Born in Ottawa in 1914, Evelyn Lambart was encouraged to pursue the arts by her parents, who were artists themselves. As a child, she was already trying her hand at painting and photography. She received formal training in commercial art at the Ontario College of Arts, rounding out her studies in math and physics. This eclectic education would prove useful throughout her career.
She came to the National Film Board of Canada in 1942 after gaining experience as a colourist while working on The Book of Remembrance, which contains the names of Canadians who fought and died in World War I.
When Evelyn Lambart first arrived at the NFB, her primary functions involved preparing maps and diagrams—essential components of the World in Action series, which continued until 1945. In 1947, she undertook her first film, The Impossible Map (1947), for which she painted world maps on grapefruits. In 1949, she directed two sequences of Challenge: Science Against Cancer.
Evelyn Lambart was McLaren’s closest collaborator. She worked at his side daily from 1944 to 1965. Their long collaboration was based on mutual respect and began to fully develop in 1949 when they co-directed Begone Dull Care, an innovative piece they created by painting directly on 35 mm film to produce textures without having to worry about the restrictions of photograms. Among the many films on which she collaborated with McLaren are the following, which she co-directed: Rythmetic (1956), Lines Vertical (1960), Lines Horizontal (1962) and Mosaic (1965). She also collaborated on Le merle (1958), Short and Suite (1959) and A Chairy Tale (1957).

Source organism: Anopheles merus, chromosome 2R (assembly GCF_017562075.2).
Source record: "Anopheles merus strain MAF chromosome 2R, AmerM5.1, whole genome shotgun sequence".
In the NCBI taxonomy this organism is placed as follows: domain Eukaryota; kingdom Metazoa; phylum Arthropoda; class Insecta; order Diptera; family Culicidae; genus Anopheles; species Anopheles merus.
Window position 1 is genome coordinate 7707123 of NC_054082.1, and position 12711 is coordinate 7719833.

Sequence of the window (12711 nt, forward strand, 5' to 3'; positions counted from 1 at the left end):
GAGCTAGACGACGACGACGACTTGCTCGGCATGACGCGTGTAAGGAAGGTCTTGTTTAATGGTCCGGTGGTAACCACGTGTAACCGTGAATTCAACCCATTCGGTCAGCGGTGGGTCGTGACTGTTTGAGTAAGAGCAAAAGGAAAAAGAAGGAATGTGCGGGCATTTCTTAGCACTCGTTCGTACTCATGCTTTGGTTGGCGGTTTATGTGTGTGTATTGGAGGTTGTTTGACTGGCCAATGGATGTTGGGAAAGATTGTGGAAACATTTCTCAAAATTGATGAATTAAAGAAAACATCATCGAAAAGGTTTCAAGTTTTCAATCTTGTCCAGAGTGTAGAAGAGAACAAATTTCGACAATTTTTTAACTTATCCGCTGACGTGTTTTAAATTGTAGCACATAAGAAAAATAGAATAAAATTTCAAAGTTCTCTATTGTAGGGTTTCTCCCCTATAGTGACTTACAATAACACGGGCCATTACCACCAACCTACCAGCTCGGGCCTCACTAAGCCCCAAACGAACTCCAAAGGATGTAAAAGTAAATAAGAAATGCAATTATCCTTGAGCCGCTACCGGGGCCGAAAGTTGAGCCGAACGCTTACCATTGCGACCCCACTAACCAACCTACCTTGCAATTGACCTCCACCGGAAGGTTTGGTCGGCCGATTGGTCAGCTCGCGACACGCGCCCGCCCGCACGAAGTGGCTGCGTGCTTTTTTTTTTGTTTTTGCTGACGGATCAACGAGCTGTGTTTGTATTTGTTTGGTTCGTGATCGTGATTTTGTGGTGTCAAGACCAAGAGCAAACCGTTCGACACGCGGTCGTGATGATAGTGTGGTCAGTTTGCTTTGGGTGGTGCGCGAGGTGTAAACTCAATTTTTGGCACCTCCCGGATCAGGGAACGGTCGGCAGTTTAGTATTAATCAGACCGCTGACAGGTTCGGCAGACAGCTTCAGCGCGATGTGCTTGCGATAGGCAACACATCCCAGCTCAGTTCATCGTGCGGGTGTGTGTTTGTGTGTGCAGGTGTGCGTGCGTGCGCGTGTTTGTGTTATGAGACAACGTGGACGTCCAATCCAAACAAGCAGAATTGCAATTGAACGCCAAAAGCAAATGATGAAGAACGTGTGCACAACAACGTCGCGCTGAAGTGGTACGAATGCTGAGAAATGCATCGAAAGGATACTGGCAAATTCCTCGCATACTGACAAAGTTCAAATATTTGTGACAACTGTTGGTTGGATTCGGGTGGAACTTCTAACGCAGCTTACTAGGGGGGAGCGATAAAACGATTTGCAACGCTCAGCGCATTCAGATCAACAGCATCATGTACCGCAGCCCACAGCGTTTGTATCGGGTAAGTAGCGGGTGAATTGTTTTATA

In 1951, Lambart independently directed O Canada using the stereoscopic technique. In the early 1960s, she worked exclusively on her own films, making strong use of paper and linoleum cut-outs against coloured backgrounds. She directed seven finely crafted short animation films that earned her numerous awards: Feathers Fine (1968), The Hoarder (1969), Paradise Lost (1970), The Story of Christmas (1973), Mr. Frog Went A-Courting (1974), The Lion and the Mouse (1976) and The Town Mouse and the Country Mouse (1980).
Evelyn Lambart was a pioneer in Canada’s animation circles and for nearly 25 years was the only woman directing animated films at the NFB.